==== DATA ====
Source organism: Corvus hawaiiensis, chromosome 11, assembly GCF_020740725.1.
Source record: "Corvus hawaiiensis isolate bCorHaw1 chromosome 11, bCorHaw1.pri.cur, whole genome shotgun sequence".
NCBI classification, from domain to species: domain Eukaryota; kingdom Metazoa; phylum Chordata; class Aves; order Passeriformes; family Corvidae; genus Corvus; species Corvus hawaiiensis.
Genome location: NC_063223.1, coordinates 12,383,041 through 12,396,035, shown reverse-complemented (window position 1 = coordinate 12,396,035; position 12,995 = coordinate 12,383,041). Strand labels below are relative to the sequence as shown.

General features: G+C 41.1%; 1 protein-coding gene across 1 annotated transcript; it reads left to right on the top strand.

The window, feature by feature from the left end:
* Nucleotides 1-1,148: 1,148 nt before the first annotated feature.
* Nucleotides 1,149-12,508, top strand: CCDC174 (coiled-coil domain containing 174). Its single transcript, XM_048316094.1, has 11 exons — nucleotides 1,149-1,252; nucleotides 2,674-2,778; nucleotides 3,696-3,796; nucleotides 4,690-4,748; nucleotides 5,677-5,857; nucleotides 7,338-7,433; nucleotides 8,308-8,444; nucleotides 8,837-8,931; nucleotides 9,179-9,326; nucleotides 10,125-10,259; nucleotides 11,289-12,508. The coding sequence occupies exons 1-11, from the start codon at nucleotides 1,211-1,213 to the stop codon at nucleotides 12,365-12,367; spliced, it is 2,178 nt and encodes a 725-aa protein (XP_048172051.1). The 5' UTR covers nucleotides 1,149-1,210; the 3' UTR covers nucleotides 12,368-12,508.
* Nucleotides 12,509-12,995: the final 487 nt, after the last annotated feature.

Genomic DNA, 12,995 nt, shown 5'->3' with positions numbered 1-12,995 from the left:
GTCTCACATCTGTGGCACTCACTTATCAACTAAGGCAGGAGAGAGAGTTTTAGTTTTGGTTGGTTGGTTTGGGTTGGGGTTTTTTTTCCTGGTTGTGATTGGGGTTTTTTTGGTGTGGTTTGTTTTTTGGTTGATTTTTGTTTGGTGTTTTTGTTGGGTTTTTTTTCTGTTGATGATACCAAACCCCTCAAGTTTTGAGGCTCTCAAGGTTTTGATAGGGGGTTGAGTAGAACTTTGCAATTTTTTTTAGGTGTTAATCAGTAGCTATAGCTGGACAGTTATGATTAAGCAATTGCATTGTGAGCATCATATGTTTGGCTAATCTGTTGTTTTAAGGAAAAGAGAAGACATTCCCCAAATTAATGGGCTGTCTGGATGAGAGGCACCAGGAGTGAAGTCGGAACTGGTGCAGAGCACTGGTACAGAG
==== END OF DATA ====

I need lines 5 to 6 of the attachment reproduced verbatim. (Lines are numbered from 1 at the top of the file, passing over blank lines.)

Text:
General features: G+C 41.1%; 1 protein-coding gene across 1 annotated transcript; it reads left to right on the top strand.

The window, feature by feature from the left end: